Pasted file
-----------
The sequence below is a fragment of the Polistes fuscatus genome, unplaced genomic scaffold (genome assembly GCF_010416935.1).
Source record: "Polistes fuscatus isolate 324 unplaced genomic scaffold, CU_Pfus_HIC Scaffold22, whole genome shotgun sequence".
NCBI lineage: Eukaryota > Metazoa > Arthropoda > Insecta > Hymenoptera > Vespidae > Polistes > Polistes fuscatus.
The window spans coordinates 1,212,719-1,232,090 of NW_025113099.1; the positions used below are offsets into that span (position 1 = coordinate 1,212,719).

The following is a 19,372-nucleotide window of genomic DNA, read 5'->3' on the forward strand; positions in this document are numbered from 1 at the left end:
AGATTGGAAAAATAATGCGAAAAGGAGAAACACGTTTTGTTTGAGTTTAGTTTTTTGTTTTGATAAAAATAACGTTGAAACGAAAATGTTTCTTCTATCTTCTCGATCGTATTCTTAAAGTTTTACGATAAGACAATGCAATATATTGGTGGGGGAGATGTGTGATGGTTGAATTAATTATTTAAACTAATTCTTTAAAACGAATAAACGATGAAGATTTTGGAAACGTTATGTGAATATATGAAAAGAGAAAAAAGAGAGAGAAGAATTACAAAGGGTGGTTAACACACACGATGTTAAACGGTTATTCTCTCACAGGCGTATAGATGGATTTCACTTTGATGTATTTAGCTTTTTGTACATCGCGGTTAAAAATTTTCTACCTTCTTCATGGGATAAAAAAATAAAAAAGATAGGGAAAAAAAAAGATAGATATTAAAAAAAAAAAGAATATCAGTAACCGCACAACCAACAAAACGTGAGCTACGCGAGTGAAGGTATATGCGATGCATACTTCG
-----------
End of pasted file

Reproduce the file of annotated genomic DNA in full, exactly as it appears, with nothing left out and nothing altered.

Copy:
The sequence below is a fragment of the Polistes fuscatus genome, unplaced genomic scaffold (genome assembly GCF_010416935.1).
Source record: "Polistes fuscatus isolate 324 unplaced genomic scaffold, CU_Pfus_HIC Scaffold22, whole genome shotgun sequence".
NCBI lineage: Eukaryota > Metazoa > Arthropoda > Insecta > Hymenoptera > Vespidae > Polistes > Polistes fuscatus.
The window spans coordinates 1,212,719-1,232,090 of NW_025113099.1; the positions used below are offsets into that span (position 1 = coordinate 1,212,719).

The following is a 19,372-nucleotide window of genomic DNA, read 5'->3' on the forward strand; positions in this document are numbered from 1 at the left end:
AGATTGGAAAAATAATGCGAAAAGGAGAAACACGTTTTGTTTGAGTTTAGTTTTTTGTTTTGATAAAAATAACGTTGAAACGAAAATGTTTCTTCTATCTTCTCGATCGTATTCTTAAAGTTTTACGATAAGACAATGCAATATATTGGTGGGGGAGATGTGTGATGGTTGAATTAATTATTTAAACTAATTCTTTAAAACGAATAAACGATGAAGATTTTGGAAACGTTATGTGAATATATGAAAAGAGAAAAAAGAGAGAGAAGAATTACAAAGGGTGGTTAACACACACGATGTTAAACGGTTATTCTCTCACAGGCGTATAGATGGATTTCACTTTGATGTATTTAGCTTTTTGTACATCGCGGTTAAAAATTTTCTACCTTCTTCATGGGATAAAAAAATAAAAAAGATAGGGAAAAAAAAAGATAGATATTAAAAAAAAAAAGAATATCAGTAACCGCACAACCAACAAAACGTGAGCTACGCGAGTGAAGGTATATGCGATGCATACTTCG